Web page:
MSology.com, the sister site of NeuroSens, has recorded 70,000 visits by people wanting more information about multiple sclerosis. The site was launched in August 2012 by Lind Publishing as a weekly news service to provide patients and their families with accurate, up-to-date information about MS research. Lind currently publishes four weekly or biweekly news services for patients and healthcare professionals.
Patients and healthcare professionals can subscribe to the site to receive weekly updates in their inbox. Subscriptions are free.
To date, over 100 articles have been published on MSology on a range of topics, such as MS therapies, the latest research from meetings such as ECTRIMS and the AAN annual meeting, and diet and lifestyle factors. All information is obtained from medical journals, congresses and interviews with researchers to ensure that articles are medically accurate.
Visitors to the site read an average of 3-4 articles, which has resulted in about 250,000 page views since launch. Approximately 300 people now visit the site daily.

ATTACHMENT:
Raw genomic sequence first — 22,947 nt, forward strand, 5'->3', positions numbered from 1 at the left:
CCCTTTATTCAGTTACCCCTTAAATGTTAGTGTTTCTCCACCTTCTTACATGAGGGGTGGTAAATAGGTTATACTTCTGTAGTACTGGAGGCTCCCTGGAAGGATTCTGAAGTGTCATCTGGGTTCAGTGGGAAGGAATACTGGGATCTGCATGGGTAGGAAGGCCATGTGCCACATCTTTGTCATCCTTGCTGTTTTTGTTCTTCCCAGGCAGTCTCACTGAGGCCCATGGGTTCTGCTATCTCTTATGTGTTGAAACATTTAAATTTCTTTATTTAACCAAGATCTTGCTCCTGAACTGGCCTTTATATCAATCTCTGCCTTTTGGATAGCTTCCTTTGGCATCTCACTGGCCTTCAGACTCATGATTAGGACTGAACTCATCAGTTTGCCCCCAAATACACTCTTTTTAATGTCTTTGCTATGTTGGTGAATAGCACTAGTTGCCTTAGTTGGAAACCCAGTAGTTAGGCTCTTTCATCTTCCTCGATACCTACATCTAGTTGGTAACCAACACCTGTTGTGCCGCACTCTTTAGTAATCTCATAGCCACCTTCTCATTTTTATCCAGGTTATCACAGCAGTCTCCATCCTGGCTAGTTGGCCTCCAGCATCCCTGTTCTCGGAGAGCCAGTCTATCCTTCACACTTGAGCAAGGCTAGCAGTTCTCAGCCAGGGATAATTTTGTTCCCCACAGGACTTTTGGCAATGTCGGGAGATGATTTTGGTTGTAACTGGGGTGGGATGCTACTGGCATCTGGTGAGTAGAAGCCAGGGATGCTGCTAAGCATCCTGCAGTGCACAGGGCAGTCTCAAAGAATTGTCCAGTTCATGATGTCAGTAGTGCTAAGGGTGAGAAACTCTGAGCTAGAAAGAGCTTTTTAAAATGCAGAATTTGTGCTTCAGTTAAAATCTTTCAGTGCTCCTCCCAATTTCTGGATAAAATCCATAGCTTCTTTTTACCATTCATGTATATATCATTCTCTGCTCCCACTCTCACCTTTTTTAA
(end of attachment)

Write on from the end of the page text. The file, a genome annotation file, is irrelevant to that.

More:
The most popular feature on the site is a Pre-Visit Questionnaire, developed in collaboration with MS nurse Colleen Harris from the Calgary MS clinic. The questionnaire enables patients to record their symptoms prior to their clinic visit and has been accessed 3,250 times. A French version, developed with nurse Josée Poirier from the MS clinic at Hôpital Notre-Dame in Montreal, will be available soon.
The most-read articles thus far are a summary of novel treatment approaches (e.g. T cell vaccine, anti-Th17, hormonal therapy), phase II results for ofatumumab, managing bladder symptoms, research on dietary interventions, and a summary of trial results for laquinimod.
Although all articles on MSology are written in English, the site has been accessed by people from all but three countries in the world (Sudan, Central African Republic and Greenland). The Top 10 countries visiting the site are the U.S., Turkey, Canada, India, U.K., Egypt, Russia, Mexico, South Africa and Saudi Arabia. An interesting finding is that many visitors are from countries with a low incidence of MS, which may indicate that patients there lack access to MS information and resources. About 20% of visitors use a browser translation, most commonly to translate articles into Spanish, French and Russian.
Healthcare professionals are encouraged to view and subscribe to the news service to keep abreast of the latest developments in MS research, and to refer their MS patients to MSology to learn more about their disease. To access the site, go to www.MSology.com.